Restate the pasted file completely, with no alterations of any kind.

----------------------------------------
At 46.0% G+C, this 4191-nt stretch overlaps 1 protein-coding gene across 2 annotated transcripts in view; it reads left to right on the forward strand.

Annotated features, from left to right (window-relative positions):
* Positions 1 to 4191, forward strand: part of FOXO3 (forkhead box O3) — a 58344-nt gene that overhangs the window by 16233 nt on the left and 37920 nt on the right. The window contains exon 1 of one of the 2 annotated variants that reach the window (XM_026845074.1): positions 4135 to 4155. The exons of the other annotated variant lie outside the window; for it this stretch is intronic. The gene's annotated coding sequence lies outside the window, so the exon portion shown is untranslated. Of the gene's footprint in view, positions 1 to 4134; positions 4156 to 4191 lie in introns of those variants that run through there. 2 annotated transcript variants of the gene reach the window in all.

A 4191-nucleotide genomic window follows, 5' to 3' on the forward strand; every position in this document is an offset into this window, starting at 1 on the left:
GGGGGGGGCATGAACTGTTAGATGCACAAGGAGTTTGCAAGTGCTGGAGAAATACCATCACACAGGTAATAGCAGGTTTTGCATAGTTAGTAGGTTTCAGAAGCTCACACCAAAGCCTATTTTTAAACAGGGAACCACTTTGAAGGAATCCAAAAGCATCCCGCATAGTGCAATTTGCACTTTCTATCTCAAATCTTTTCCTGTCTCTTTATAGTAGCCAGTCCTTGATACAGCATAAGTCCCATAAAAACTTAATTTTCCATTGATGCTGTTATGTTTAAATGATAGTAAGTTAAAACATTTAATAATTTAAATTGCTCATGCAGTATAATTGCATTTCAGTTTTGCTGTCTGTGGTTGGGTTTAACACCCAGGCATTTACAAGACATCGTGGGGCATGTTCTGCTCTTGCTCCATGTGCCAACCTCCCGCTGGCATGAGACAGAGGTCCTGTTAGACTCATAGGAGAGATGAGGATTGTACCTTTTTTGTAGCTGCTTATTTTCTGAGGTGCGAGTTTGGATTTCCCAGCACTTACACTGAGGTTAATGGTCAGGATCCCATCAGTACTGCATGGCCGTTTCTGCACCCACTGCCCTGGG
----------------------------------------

At 46.0% G+C, this 4191-nt stretch overlaps 1 protein-coding gene across 2 annotated transcripts in view; it reads left to right on the forward strand.

Annotated features, from left to right (window-relative positions):
* Positions 1 to 4191, forward strand: part of FOXO3 (forkhead box O3) — a 58344-nt gene that overhangs the window by 16233 nt on the left and 37920 nt on the right. The window contains exon 1 of one of the 2 annotated variants that reach the window (XM_026845074.1): positions 4135 to 4155. The exons of the other annotated variant lie outside the window; for it this stretch is intronic. The gene's annotated coding sequence lies outside the window, so the exon portion shown is untranslated. Of the gene's footprint in view, positions 1 to 4134; positions 4156 to 4191 lie in introns of those variants that run through there. 2 annotated transcript variants of the gene reach the window in all.

A 4191-nucleotide genomic window follows, 5' to 3' on the forward strand; every position in this document is an offset into this window, starting at 1 on the left:
GGGGGGGGCATGAACTGTTAGATGCACAAGGAGTTTGCAAGTGCTGGAGAAATACCATCACACAGGTAATAGCAGGTTTTGCATAGTTAGTAGGTTTCAGAAGCTCACACCAAAGCCTATTTTTAAACAGGGAACCACTTTGAAGGAATCCAAAAGCATCCCGCATAGTGCAATTTGCACTTTCTATCTCAAATCTTTTCCTGTCTCTTTATAGTAGCCAGTCCTTGATACAGCATAAGTCCCATAAAAACTTAATTTTCCATTGATGCTGTTATGTTTAAATGATAGTAAGTTAAAACATTTAATAATTTAAATTGCTCATGCAGTATAATTGCATTTCAGTTTTGCTGTCTGTGGTTGGGTTTAACACCCAGGCATTTACAAGACATCGTGGGGCATGTTCTGCTCTTGCTCCATGTGCCAACCTCCCGCTGGCATGAGACAGAGGTCCTGTTAGACTCATAGGAGAGATGAGGATTGTACCTTTTTTGTAGCTGCTTATTTTCTGAGGTGCGAGTTTGGATTTCCCAGCACTTACACTGAGGTTAATGGTCAGGATCCCATCAGTACTGCATGGCCGTTTCTGCACCCACTGCCCTGGG